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VCU December Commencement

Dec. 14, 2013
Stuart C. Siegel Center

Thank you, Provost Warren.

Board Rector Ginther, Board Vice Rector Royall, members of the Board of Visitors, colleagues, graduates, families and friends.

Good morning to all of you!

About 2,800 students are earning degrees today. I am so proud of you. We see in you the spectacular diversity that defines our university community. You have come from across the world, and you will go on to change the world.

We also see what you all have in common, and that is a relentless determination to succeed. I am going to tell you two quick stories about that.

The first story is about using knowledge as your greatest weapon in any struggle.

Jason Newton is receiving his Ph.D. in biochemistry from VCU’s School of Medicine. But the fact that he’s here today is surprising — even to him. You see, Jason is a staff sergeant in the Army Reserves. He enlisted in the wake of the Sept. 11, 2001, terror attacks and spent more than a year in places like Fallujah and Al Asad in Iraq.

When he came home, he balanced his American patriotism with his academic preparation, defending his doctoral dissertation early so that he could re-deploy this fall. Staff Sgt. Newton is supposed to be in Afghanistan right now. But his commanders told him, “We need doctors more than we need platoon sergeants,” and they ordered him to stay behind.

Jason feels guilty about that.

What he’s doing instead, however, may save the lives of his comrades in harm’s way. In Iraq, Jason watched medical helicopters evacuating wounded soldiers and grew inspired to help.

When he returned from the frontlines, he joined a VCU team that is helping heal victims of traumatic injuries. He and his faculty mentors are finding ways to make blood clot faster so that people are less likely to die from blood loss. He is also helping develop an innovative synthetic blood product that can be infused into wounded soldiers directly on the battlefield as they await the helicopters.

About 40 percent of combat deaths may be prevented with innovations that Jason is helping to pioneer.

In balancing his deployment and research, Jason often worked 110 hours a week. But he said, quote, “It was easy for me to work like that when I was thinking about what I was actually doing … knowing that I’m helping to save people that I care about.”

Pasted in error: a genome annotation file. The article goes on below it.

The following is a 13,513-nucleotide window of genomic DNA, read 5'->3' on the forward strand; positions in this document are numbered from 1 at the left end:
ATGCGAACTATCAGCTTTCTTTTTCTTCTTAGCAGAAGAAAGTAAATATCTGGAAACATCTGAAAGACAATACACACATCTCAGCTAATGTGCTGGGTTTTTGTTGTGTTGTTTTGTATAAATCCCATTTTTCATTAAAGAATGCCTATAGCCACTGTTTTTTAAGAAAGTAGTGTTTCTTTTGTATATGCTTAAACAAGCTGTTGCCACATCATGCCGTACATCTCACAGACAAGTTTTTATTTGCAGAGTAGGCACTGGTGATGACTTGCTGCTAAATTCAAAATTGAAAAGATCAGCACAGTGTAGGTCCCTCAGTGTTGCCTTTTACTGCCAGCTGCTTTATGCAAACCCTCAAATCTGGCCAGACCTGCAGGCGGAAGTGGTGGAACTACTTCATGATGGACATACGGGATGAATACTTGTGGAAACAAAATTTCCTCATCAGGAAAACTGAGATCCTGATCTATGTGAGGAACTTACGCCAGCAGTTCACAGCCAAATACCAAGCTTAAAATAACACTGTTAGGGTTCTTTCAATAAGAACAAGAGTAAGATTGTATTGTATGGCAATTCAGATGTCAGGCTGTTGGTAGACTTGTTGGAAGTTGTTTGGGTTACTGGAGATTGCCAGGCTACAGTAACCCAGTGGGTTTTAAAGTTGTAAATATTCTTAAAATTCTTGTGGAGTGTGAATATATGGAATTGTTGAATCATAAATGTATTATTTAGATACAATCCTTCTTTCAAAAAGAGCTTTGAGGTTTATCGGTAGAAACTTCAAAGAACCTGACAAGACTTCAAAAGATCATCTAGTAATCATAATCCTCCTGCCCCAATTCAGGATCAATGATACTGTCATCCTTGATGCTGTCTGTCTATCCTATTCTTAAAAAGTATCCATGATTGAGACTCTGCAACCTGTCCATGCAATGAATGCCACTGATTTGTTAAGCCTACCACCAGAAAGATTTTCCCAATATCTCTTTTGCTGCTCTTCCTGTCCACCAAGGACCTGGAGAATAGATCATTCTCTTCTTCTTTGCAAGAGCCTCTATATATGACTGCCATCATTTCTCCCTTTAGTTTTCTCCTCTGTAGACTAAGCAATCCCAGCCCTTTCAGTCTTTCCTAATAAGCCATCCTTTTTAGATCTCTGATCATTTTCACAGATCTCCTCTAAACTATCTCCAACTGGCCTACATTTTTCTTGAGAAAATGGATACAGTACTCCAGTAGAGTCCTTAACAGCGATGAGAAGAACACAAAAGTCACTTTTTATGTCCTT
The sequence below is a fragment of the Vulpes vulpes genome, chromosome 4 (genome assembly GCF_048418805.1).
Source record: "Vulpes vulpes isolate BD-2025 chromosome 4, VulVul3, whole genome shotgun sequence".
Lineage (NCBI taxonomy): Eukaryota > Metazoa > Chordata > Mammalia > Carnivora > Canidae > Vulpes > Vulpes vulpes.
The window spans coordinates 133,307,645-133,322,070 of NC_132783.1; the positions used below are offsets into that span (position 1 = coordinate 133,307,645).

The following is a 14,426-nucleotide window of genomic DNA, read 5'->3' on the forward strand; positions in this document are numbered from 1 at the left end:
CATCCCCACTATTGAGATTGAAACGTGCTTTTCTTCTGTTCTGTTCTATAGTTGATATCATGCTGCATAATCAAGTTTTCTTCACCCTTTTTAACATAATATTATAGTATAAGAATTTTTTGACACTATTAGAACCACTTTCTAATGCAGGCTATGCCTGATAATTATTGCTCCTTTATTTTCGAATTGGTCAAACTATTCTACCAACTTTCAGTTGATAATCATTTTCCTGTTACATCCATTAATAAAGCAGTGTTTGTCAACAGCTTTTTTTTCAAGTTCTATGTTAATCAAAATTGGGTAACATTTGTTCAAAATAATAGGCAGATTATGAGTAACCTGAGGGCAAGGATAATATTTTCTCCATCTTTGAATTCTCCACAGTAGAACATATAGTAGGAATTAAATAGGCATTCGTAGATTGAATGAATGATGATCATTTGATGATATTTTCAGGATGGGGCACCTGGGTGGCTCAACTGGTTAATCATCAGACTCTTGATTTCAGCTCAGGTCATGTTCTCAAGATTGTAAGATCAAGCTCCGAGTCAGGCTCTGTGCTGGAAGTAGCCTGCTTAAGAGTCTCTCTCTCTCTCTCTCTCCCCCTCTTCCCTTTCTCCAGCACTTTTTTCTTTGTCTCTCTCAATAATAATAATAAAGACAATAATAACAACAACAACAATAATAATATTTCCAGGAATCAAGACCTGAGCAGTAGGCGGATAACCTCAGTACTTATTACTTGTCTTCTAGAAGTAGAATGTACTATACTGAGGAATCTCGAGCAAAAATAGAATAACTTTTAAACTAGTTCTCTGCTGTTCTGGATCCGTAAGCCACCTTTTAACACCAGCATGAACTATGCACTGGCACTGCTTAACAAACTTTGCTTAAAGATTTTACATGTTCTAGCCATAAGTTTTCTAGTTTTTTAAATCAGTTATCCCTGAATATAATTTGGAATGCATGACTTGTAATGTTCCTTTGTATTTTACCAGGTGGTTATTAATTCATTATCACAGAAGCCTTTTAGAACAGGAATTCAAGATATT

After graduation, Jason will continue to save lives as part of the Army’s medical research team.

Please join me in thanking and congratulating an American hero and a new VCU alumnus: Jason Newton.

Our second story is about finding your way, even when all seems lost.

Maker Marial is receiving his master’s degree in public administration from the Wilder School. This is the culmination of a long journey. Maker grew up in Sudan, where only 25 percent of children ever attend school. In his case, that was not in a classroom, but under a tree. Instead of a blackboard and chalk, his teachers used animal hides and cassava roots.?Maker had no computers — or even notebooks — so he wrote his assignments in the sand.

His education suddenly stopped, however, when civil war came to his nation. His village was attacked, and Maker ran for his life, leaving everything behind — including his family.

He was 9 years old.

Maker eventually walked more than 400 miles, without shoes or clothes, to a refugee camp in Ethiopia, where he stayed until war forced him to wander again — this time to another camp, thousands of miles away in Kenya.

He lived there until he was 22.

Finally, though, some good news: a charity wanted to bring Maker to the United States. He settled in Richmond, earned his GED, then his associate degree, then his bachelor’s. Today, the former Lost Boy of Sudan — whose education began in the shadow of a tree — now has a master’s degree from VCU.

Maker wants others to have the chance to be educated, too. So he built a school in his village, where almost 200 students are enrolled. Among those he has helped educate is a young man who is helping to write the constitution for the new nation of South Sudan, born from that terrible civil war. Another serves in parliament.

Maker said, quote, “My aim was just to finish eighth grade, to be able to read and write, then join the rebels and fight for my country. I’m still fighting for my country, but in a different way.”

Please join me in congratulating a man who’s building a nation by building young leaders: Maker Marial.

There are 2,798 more stories to tell. These are your stories.

The question today is: what will your next chapter say? What will you do with your education? Which innovations will you pioneer? How will you help your fellow human beings?

I know we can count on you to do just that. I know you will use your VCU education to change not only your life, but to change the world.

On behalf of the entire VCU community, including our faculty, staff, students and alumni, congratulations. I know you will always be proud of your alma mater, will help fly the VCU flag and will forever be connected to your VCU family.

We wish you well!

Thank you.